A singing thrush in my garden

Elizabeth Kendall

Bronkhorstspruit, South Africa

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Artist's Description

I saw this Karoo thrush – Turdus smithi – early in the morning singing his beautiful song next to my window. He made my day so beautiful! (Gauteng, South Africa) I just had to paint him. Waterpaint on 300gsm paper.
Thrushes make up Turdidae, a family of passerine birds that occurs worldwide. It has been difficult to define this family as its boundaries are constantly changing in the ornithological literature. Formerly, the Turdidae were a huge family of 365 species. Thrushes are plump, soft-plumaged, small to medium-sized birds, inhabiting wooded areas, and often feed on the ground. Most species are grey or brown in colour, often with speckled underparts. They are small to medium-sized songbirds that have ten primaries and a turdine ‘thumb’ on the syrinx.
They are insectivorous, but most species also eat worms, land snails, and fruit. Many species are permanently resident in warm climates, while others migrate to higher latitudes during summer, often over considerable distances.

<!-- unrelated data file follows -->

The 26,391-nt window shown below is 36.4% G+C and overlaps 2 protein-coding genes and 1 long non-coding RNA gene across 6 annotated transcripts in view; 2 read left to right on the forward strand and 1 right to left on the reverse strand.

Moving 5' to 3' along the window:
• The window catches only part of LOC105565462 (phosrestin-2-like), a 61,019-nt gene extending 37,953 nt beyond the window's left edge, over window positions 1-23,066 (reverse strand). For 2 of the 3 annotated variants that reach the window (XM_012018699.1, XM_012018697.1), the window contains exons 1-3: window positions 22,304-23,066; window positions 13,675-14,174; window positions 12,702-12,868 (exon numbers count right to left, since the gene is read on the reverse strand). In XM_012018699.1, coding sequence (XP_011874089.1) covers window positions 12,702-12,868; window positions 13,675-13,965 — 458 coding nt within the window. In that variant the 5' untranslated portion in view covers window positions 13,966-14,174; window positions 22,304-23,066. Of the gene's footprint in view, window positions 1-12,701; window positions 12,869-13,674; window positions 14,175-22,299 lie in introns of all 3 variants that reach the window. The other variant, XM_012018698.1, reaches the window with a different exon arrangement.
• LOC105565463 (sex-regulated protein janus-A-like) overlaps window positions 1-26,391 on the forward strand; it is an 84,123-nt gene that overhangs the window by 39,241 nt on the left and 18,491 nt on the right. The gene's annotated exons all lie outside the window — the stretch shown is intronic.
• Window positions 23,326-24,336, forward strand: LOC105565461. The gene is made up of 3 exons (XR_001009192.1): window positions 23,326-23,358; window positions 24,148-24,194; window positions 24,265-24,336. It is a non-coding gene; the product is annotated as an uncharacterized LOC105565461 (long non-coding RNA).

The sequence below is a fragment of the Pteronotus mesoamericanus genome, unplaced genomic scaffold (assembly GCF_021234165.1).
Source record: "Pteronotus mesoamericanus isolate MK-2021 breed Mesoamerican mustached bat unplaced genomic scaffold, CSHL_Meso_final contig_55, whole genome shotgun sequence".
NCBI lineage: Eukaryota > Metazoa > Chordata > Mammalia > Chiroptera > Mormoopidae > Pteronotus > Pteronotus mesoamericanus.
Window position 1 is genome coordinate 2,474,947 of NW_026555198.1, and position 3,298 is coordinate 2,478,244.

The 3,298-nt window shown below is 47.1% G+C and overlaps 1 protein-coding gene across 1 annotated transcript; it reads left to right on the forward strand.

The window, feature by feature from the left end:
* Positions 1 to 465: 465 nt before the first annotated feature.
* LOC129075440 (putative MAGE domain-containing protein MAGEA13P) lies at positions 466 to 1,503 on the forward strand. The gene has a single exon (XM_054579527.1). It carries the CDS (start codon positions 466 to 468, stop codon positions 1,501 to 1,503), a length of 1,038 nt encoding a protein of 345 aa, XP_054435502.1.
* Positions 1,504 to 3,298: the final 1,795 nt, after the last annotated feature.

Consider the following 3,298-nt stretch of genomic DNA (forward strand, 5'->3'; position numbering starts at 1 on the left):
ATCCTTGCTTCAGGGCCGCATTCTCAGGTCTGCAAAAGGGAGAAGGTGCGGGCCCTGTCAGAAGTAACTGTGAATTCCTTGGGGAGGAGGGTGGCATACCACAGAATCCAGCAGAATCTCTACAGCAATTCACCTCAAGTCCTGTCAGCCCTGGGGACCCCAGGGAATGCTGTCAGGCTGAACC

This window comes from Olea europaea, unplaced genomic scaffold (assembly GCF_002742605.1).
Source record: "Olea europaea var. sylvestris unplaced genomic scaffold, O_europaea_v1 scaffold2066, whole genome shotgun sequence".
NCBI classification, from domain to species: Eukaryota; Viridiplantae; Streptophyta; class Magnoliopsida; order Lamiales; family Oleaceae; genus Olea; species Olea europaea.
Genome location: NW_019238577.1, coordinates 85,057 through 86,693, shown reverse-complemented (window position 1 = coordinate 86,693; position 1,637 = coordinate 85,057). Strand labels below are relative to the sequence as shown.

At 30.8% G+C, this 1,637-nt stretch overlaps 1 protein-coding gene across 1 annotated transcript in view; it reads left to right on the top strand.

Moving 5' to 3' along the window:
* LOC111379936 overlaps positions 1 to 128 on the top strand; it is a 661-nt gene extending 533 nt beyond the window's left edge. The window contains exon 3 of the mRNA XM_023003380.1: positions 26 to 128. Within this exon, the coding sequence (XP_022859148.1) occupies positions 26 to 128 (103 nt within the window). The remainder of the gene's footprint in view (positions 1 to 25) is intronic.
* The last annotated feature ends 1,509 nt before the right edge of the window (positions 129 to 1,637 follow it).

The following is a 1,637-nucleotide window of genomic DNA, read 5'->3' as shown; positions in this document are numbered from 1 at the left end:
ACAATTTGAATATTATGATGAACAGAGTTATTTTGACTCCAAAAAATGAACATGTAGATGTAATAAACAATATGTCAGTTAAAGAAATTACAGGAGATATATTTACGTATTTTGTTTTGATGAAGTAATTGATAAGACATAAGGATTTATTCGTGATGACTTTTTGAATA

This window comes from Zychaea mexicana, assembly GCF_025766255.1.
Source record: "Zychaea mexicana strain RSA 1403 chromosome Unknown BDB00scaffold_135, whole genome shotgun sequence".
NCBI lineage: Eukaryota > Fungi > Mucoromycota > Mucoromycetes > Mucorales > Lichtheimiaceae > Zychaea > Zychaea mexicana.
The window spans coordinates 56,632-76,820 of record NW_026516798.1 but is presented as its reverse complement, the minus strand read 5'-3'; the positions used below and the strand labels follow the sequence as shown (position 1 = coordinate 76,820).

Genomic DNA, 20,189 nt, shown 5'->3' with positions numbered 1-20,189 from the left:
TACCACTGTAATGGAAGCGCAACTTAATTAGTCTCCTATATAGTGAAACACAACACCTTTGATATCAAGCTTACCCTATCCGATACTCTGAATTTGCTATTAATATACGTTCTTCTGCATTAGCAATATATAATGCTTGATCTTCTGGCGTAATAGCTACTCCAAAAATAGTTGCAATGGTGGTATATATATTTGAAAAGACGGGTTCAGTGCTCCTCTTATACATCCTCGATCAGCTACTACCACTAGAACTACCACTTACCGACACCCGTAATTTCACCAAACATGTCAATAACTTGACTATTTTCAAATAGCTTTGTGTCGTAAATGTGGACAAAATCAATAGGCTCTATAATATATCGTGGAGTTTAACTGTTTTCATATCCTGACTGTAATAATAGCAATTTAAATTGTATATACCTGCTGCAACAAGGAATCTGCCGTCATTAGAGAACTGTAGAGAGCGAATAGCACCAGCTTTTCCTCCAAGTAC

Thrushes build cup-shaped nests, sometimes lining them with mud. They lay two to five speckled eggs, sometimes laying two or more clutches per year. Both parents help in raising the young.
The songs of some species, including members of the genus Turdus, are considered to be among the most beautiful in the avian world.
More info
FEATURED in The wonder of wings
9 December 2015
FEATURED in Everyday Women
10 December 2015.
FEATURED in AFRIKAANS
31 December 2015.

Artwork Comments

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